There is nothing wrong with wanting to excel. If men did not have the ambition for progress we’d still be in the Stone Age.  The problem here is that there is always someone who is better than us. Even if we did indeed reach the top what comes next? This level of ‘happiness’ is terribly unstable because we can lose our position very quickly due to failure. This in the long run can make us feel worthless and unhappy.

Level 3 LIVING FOR A CAUSE (Altruistic)

“True happiness… is not attained through self-gratification, but through fidelity to a worthy purpose”
(Helen Keller). 

We are most truly human when we look beyond our own selves and use our time, energy and talents to do good to others or give ourselves to a worthy cause that we think will make the world a better place. From helping a friend in need, to doing some voluntary work or going on a missionary trip, to joining a ‘Save the Planet’ group, we feel we are moving towards a greater degree of self-fulfillment.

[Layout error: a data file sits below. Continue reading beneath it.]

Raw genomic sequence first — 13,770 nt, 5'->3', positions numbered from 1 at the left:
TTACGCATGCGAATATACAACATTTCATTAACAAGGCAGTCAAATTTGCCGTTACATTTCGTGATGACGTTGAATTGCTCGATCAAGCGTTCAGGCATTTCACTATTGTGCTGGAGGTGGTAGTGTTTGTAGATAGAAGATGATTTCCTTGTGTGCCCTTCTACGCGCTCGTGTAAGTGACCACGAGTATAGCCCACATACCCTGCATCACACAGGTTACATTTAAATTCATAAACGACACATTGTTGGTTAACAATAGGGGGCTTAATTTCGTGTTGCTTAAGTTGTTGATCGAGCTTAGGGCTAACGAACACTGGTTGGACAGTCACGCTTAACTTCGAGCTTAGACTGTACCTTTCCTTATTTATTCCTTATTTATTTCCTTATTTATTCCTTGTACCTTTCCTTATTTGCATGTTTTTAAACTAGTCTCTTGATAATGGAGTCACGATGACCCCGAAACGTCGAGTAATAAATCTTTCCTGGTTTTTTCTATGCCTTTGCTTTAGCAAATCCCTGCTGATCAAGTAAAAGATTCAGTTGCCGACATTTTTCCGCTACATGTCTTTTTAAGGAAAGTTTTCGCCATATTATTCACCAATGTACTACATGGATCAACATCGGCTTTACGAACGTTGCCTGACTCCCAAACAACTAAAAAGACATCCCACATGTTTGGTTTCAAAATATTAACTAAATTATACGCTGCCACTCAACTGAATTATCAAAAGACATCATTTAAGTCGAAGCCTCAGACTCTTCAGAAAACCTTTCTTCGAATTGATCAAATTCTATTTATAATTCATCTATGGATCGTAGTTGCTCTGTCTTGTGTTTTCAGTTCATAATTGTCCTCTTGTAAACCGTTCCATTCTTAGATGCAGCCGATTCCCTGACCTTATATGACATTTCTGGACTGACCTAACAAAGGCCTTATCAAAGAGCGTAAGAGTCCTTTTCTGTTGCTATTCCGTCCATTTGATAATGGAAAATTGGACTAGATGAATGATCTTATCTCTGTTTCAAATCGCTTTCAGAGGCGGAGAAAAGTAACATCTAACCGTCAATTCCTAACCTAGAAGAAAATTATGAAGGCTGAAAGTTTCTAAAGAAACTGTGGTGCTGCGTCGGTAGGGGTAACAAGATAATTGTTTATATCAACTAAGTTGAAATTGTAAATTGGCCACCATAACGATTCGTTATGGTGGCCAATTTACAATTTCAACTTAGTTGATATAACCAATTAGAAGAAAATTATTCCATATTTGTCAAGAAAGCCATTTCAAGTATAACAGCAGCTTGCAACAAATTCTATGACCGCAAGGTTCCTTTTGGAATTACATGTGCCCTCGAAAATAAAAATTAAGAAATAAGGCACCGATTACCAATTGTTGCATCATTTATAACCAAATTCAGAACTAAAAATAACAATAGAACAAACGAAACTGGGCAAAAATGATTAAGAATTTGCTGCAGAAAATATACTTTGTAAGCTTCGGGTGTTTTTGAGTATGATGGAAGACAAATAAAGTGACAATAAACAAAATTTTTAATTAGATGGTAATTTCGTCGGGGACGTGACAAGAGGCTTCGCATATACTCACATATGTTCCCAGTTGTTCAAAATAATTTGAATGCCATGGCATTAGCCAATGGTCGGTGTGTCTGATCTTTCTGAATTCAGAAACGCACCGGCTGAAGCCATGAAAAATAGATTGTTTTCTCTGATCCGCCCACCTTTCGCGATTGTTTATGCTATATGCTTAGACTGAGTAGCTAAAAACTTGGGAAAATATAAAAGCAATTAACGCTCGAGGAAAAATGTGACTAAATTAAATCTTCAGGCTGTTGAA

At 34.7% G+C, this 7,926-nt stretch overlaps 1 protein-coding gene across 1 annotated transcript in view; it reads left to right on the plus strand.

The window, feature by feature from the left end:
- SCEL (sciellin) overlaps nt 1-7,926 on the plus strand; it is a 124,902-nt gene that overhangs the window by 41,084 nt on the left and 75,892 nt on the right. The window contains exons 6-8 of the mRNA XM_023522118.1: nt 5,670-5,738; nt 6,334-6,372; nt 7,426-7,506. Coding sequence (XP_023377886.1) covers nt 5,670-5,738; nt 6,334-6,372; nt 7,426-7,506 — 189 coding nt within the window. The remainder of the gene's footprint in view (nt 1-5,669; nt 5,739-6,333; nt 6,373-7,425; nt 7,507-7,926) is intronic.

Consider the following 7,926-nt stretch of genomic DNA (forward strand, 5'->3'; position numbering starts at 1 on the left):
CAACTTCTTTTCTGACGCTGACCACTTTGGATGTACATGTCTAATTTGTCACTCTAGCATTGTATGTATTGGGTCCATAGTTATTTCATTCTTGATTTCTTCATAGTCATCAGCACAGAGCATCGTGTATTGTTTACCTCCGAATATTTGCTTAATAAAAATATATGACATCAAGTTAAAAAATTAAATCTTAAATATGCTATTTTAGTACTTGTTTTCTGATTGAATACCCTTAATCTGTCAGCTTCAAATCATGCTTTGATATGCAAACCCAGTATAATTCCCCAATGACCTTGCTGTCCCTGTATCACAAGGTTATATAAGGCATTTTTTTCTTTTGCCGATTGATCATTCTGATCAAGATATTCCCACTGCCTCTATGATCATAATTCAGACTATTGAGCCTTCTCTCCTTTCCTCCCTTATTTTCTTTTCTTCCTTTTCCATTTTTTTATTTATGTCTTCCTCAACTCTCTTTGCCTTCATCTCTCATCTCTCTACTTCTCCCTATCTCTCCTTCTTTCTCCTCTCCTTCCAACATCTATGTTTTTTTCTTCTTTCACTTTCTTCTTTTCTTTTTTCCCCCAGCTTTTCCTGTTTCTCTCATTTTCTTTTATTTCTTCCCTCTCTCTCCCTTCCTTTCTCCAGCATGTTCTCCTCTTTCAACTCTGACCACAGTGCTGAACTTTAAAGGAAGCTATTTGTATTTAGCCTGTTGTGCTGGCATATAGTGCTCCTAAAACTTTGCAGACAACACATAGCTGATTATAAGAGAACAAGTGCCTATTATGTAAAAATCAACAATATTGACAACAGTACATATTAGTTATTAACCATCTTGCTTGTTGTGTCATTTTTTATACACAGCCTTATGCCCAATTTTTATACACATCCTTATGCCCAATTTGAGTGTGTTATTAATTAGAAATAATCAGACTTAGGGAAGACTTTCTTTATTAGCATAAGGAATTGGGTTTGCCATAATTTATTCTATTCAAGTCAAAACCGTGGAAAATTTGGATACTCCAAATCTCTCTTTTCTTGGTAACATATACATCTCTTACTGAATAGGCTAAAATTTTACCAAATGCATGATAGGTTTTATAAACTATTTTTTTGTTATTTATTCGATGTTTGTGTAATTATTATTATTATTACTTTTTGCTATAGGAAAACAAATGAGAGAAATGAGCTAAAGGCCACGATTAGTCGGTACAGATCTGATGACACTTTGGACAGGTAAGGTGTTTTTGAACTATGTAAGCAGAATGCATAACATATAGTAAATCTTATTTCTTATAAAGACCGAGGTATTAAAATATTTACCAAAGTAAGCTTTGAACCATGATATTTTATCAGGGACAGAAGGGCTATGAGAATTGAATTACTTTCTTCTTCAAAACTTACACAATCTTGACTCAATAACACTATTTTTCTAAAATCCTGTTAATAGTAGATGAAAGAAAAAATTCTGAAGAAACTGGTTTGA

When we discover that Level 2 doesn’t make us happy many young people proceed to level 3 which is good but not the real joy and happiness we were created for. The problem here lies that we still may not be addressing our deepest spiritual needs. Furthermore, because of our own hurts, we easily put barriers around our hearts, finding it easier to lose ourselves in activism or to do good things for others whilst finding it difficult to be loved. We may remain very much in need and want to cry out ‘Hey I’m a person too’.

Level 4 LIVING IN JESUS (Christian Spirituality)